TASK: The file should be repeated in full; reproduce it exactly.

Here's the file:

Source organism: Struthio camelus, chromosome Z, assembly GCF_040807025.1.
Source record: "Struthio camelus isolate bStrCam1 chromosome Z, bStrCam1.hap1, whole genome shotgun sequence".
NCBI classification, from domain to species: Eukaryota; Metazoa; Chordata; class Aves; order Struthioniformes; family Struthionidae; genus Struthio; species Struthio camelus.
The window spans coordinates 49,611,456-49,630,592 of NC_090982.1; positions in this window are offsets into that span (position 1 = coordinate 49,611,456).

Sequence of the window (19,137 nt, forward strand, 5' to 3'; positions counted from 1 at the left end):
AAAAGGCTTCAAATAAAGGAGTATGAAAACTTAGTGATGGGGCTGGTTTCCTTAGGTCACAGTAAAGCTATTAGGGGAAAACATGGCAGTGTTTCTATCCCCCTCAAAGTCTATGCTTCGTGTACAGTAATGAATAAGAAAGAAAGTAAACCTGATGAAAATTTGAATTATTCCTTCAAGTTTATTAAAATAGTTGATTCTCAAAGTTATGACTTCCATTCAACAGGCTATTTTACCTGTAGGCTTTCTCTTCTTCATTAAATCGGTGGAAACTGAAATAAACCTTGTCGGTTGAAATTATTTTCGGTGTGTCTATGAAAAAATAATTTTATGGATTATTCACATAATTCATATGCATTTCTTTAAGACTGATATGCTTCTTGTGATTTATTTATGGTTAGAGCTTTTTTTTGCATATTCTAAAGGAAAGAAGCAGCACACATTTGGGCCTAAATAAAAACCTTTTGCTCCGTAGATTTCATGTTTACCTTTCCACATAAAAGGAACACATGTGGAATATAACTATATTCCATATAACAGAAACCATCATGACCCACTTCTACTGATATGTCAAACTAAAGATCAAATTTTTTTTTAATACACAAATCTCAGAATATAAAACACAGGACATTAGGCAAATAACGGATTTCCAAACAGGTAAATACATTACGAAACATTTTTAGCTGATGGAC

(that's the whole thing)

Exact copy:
Source organism: Struthio camelus, chromosome Z, assembly GCF_040807025.1.
Source record: "Struthio camelus isolate bStrCam1 chromosome Z, bStrCam1.hap1, whole genome shotgun sequence".
NCBI classification, from domain to species: Eukaryota; Metazoa; Chordata; class Aves; order Struthioniformes; family Struthionidae; genus Struthio; species Struthio camelus.
The window spans coordinates 49,611,456-49,630,592 of NC_090982.1; positions in this window are offsets into that span (position 1 = coordinate 49,611,456).

Sequence of the window (19,137 nt, forward strand, 5' to 3'; positions counted from 1 at the left end):
AAAAGGCTTCAAATAAAGGAGTATGAAAACTTAGTGATGGGGCTGGTTTCCTTAGGTCACAGTAAAGCTATTAGGGGAAAACATGGCAGTGTTTCTATCCCCCTCAAAGTCTATGCTTCGTGTACAGTAATGAATAAGAAAGAAAGTAAACCTGATGAAAATTTGAATTATTCCTTCAAGTTTATTAAAATAGTTGATTCTCAAAGTTATGACTTCCATTCAACAGGCTATTTTACCTGTAGGCTTTCTCTTCTTCATTAAATCGGTGGAAACTGAAATAAACCTTGTCGGTTGAAATTATTTTCGGTGTGTCTATGAAAAAATAATTTTATGGATTATTCACATAATTCATATGCATTTCTTTAAGACTGATATGCTTCTTGTGATTTATTTATGGTTAGAGCTTTTTTTTGCATATTCTAAAGGAAAGAAGCAGCACACATTTGGGCCTAAATAAAAACCTTTTGCTCCGTAGATTTCATGTTTACCTTTCCACATAAAAGGAACACATGTGGAATATAACTATATTCCATATAACAGAAACCATCATGACCCACTTCTACTGATATGTCAAACTAAAGATCAAATTTTTTTTTAATACACAAATCTCAGAATATAAAACACAGGACATTAGGCAAATAACGGATTTCCAAACAGGTAAATACATTACGAAACATTTTTAGCTGATGGAC